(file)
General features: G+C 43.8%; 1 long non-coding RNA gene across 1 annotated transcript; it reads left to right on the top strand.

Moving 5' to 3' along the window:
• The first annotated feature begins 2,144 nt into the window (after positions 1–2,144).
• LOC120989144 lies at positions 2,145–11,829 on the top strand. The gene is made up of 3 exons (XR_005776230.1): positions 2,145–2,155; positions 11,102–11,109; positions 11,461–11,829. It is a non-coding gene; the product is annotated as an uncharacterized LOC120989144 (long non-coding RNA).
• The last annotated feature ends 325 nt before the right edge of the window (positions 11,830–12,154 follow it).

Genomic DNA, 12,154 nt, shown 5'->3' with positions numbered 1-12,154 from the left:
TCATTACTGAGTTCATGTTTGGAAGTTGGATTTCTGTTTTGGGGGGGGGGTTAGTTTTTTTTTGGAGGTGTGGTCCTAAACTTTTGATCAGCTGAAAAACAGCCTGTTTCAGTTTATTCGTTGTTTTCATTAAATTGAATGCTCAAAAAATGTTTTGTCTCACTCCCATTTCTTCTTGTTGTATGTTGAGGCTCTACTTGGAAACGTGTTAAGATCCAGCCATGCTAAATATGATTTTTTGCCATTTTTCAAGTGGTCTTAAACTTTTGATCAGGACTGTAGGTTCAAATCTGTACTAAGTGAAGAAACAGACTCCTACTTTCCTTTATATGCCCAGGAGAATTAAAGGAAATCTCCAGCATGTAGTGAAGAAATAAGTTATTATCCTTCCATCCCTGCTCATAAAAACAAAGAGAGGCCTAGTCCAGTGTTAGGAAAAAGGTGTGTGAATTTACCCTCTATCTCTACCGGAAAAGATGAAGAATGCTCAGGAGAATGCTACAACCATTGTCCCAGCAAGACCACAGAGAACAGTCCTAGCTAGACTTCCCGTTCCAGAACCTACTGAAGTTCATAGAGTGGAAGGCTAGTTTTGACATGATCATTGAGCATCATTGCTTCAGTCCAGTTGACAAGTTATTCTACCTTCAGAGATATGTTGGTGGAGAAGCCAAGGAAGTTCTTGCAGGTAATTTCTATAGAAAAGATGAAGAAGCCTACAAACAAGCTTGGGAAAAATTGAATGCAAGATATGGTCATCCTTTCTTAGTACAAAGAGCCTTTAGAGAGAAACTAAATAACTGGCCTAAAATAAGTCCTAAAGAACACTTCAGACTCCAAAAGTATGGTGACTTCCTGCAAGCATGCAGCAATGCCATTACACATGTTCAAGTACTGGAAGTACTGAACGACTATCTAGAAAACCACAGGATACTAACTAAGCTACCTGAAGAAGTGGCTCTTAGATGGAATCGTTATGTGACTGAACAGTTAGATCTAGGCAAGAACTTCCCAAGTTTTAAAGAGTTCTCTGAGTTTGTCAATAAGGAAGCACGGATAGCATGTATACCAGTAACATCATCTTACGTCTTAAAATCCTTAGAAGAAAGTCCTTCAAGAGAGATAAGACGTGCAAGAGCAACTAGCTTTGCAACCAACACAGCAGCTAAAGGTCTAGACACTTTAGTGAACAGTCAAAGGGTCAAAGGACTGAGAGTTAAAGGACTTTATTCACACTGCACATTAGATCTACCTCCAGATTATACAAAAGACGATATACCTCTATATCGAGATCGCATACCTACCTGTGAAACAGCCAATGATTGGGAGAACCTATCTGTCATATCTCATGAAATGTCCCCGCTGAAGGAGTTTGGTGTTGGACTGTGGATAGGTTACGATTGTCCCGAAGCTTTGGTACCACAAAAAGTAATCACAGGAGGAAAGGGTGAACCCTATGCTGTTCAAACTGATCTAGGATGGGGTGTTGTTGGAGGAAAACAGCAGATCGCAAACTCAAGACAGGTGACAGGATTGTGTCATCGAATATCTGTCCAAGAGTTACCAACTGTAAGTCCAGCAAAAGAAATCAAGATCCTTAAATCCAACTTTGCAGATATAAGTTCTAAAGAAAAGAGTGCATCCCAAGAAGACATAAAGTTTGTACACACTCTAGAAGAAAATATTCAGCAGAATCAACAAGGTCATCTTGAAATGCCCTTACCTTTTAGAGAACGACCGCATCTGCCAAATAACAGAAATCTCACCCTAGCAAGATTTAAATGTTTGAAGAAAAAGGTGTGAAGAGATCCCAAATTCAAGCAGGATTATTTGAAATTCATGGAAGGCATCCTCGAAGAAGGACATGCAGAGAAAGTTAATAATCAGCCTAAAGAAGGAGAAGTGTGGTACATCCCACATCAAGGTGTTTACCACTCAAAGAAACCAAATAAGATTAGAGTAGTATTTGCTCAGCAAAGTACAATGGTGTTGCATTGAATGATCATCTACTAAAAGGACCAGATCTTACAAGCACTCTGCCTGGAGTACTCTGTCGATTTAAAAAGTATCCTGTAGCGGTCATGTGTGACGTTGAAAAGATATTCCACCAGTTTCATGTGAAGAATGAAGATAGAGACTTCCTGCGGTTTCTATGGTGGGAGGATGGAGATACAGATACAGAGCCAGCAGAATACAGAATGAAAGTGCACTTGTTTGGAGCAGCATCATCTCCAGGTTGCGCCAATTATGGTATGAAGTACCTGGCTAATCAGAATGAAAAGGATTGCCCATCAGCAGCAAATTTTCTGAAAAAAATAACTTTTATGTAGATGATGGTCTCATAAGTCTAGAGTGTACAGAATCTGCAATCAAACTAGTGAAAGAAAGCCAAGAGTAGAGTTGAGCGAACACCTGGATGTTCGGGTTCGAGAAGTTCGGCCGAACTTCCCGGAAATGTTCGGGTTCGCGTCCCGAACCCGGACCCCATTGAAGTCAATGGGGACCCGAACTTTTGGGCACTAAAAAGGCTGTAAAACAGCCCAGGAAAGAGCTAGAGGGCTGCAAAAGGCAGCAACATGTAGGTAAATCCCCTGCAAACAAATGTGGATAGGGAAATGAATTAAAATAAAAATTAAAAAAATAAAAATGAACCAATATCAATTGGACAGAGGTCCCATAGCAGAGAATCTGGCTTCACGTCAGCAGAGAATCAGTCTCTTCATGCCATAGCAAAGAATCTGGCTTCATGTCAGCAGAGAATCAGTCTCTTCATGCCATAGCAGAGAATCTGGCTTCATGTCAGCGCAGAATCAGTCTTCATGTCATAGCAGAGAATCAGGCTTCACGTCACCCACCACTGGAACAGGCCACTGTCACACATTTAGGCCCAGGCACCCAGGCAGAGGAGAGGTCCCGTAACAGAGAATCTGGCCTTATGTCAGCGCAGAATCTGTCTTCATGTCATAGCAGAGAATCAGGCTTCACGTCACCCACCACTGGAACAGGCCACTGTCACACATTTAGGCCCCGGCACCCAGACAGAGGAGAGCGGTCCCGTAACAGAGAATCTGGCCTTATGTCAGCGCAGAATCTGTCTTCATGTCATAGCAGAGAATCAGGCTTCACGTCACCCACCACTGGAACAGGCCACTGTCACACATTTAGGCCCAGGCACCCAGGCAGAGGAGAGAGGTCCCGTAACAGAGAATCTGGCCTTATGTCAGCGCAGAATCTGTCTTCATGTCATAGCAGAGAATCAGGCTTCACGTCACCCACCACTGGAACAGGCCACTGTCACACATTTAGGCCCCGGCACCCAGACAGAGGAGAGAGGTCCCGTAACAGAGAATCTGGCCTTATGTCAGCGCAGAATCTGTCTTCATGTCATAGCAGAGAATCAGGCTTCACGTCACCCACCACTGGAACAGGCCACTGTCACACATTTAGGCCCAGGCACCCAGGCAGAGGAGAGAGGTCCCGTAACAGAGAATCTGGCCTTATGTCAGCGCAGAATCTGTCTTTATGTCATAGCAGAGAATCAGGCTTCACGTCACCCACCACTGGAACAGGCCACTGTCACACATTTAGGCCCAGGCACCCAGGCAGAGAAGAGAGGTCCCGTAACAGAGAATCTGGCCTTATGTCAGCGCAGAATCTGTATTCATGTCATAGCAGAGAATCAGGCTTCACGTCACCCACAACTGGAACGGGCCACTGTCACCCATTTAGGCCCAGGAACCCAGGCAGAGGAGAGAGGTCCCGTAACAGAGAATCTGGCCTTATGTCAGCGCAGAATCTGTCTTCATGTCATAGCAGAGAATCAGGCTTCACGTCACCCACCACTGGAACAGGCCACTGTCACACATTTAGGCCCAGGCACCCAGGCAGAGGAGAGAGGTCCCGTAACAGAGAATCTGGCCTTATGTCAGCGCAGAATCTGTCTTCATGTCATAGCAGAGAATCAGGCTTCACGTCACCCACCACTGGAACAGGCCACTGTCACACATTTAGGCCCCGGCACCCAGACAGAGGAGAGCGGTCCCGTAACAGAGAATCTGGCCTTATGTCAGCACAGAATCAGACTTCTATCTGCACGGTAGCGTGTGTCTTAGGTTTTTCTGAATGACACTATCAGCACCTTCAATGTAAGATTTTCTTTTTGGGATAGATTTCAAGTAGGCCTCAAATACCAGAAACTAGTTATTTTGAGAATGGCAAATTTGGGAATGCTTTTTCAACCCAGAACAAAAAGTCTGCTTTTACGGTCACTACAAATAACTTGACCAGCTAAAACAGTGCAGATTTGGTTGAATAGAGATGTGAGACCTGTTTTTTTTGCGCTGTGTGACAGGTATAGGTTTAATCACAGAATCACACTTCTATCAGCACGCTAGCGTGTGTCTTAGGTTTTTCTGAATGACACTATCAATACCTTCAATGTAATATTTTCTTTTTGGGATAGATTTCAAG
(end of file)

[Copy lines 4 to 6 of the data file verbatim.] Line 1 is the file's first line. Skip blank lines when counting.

• LOC120989144 lies at positions 2,145–11,829 on the top strand. The gene is made up of 3 exons (XR_005776230.1): positions 2,145–2,155; positions 11,102–11,109; positions 11,461–11,829. It is a non-coding gene; the product is annotated as an uncharacterized LOC120989144 (long non-coding RNA).
• The last annotated feature ends 325 nt before the right edge of the window (positions 11,830–12,154 follow it).

Genomic DNA, 12,154 nt, shown 5'->3' with positions numbered 1-12,154 from the left: